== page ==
Baptism, the Eucharist, and the sacrament of Confirmation together constitute the “sacraments of Christian initiation,” whose unity must be safeguarded. It must be explained to the faithful that the reception of the sacrament of Confirmation is necessary for the completion of baptismal grace. For “by the sacrament of Confirmation, [the baptized] are more perfectly bound to the Church and are enriched with a special strength of the Holy Spirit. Hence they are, as true witnesses of Christ, more strictly obliged to spread and defend the faith by word and deed.”

And in paragraph 1296:

Christ himself declared that he was marked with his Father’s seal. Christians are also marked with a seal: “It is God who establishes us with you in Christ and has commissioned us; he has put his seal on us and given us his Spirit in our hearts as a guarantee.” This seal of the Holy Spirit marks our total belonging to Christ, our enrollment in his service for ever, as well as the promise of divine protection in the great eschatological trial

And paragraphs 1303 and 1304:

1303 From this fact, Confirmation brings an increase and deepening of baptismal grace:
  • it roots us more deeply in the divine filiation which makes us cry, “Abba! Father!”;
  • it unites us more firmly to Christ;
  • it increases the gifts of the Holy Spirit in us;
  • it renders our bond with the Church more perfect;
  • it gives us a special strength of the Holy Spirit to spread and defend the faith by word and action as true witnesses of Christ, to confess the name of Christ boldly, and never to be ashamed of the Cross:
    Recall then that you have received the spiritual seal, the spirit of wisdom and understanding, the spirit of right judgment and courage, the spirit of knowledge and reverence, the spirit of holy fear in God’s presence. Guard what you have received. God the Father has marked you with his sign; Christ the Lord has confirmed you and has placed his pledge, the Spirit, in your hearts.
1304 Like Baptism which it completes, Confirmation is given only once, for it too imprints on the soul an indelible spiritual mark, the “character,” which is the sign that Jesus Christ has marked a Christian with the seal of his Spirit by clothing him with power from on high so that he may be his witness.

If these Teens are not ready or willing to be a witness to their faith and defend their faith, should they be getting confirmed?

Consequently, the Catechism also says this in paragraph 1306:

Every baptized person not yet confirmed can and should receive the sacrament of Confirmation. Since Baptism, Confirmation, and Eucharist form a unity, it follows that “the faithful are obliged to receive this sacrament at the appropriate time,” for without Confirmation and Eucharist, Baptism is certainly valid and efficacious, but Christian initiation remains incomplete.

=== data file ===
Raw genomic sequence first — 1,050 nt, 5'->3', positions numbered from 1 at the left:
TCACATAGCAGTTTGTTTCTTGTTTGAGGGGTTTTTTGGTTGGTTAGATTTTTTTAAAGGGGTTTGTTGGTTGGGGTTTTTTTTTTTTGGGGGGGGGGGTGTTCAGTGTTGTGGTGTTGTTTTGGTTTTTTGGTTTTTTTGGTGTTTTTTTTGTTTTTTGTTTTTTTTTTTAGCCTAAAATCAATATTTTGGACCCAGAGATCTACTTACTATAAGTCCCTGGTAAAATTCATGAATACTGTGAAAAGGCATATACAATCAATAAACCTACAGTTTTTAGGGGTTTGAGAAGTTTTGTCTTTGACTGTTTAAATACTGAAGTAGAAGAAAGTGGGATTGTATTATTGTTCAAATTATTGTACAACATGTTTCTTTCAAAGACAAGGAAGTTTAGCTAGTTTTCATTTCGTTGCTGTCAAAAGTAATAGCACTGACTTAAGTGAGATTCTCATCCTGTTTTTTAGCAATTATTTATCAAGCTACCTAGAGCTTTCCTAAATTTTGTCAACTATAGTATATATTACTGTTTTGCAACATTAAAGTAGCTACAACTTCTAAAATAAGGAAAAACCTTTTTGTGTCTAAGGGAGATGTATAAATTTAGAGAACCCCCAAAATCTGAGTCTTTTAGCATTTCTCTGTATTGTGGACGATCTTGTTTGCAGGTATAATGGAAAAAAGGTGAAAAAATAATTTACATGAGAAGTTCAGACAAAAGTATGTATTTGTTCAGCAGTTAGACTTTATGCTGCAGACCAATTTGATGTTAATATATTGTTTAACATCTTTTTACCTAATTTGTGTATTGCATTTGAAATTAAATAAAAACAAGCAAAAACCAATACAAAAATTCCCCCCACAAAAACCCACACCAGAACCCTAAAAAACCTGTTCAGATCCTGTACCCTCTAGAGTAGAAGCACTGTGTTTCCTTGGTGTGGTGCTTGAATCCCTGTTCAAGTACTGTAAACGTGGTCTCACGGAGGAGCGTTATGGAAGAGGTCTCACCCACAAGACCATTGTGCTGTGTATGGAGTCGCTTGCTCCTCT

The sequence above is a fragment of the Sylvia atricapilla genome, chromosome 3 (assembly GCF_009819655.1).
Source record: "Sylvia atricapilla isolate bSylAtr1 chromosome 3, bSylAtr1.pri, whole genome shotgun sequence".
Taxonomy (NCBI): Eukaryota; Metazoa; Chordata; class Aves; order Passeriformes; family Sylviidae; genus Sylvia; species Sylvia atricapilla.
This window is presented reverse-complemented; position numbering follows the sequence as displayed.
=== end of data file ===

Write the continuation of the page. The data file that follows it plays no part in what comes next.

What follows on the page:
So I guess my question is: do the candidates need to have the right intention in order to be validly confirmed? My intuition tells me yes on this one, despite paragraph 1306. Even though everyone should be confirmed, I don’t believe they should be if they’re not ready to fulfill all of the duties that go along with it.

Anyone else have any other opinions (or hard facts)?
 
Well … I wonder how aware my mother was when she was confirmed at the ripe old age of six months !!!
In my parish , it is difficult for a child to be confirmed until around the gae of 19 …
… seems as though in todays sexually charged climate our children would need tohe special graces of thr Holy Spirit even more before puberty hits???

tee-storm
 
I would dearly love to have my children confermed. Only in the USA do we withhold the sacrament tell our children are in their teens.This is so very wrong. :mad: Give the children the grace thay need whin thay are young. Thay will then be better prepared for the teen age years to truly live thier faith.
 
Do you see any value to the excercise of free will that comes with an older persons decision to follow Christ? I definitely think confirmation should be something that is the choice of the individual involved. I also do not think that it should come at a mandatory age. Who said that all 8th graders are ready and that no 3rd graders are? It seems arbitrary and I don’t think that God has age cut-offs. As long as there is some relegious education before the sacraments, I think that they should occur on the individual’s and God’s timeline, not the parish’s.
 
our policy is two years of rel ed before first communion, and before confirmation, encouraging yearly attendance between of course. Homeschooling, knowledge or allowance for irrational family situations cannot trump this policy.

This has presented a problem for one 2nd grader, who although being put in the 2nd grade course this year was not to recieve 1st communion since she had not experienced formal 1st grade rel ed. She will recieve her 1st communion at the end of recieving the third grader course instruction next spring.

She wants it SOOOOOOO MUUUUUUCH.

And I tell her, meybe God wants this memory of want imbedded so deeply it will never be forgotten…
 
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iguana27:
Do you see any value to the excercise of free will that comes with an older persons decision to follow Christ? I definitely think confirmation should be something that is the choice of the individual involved.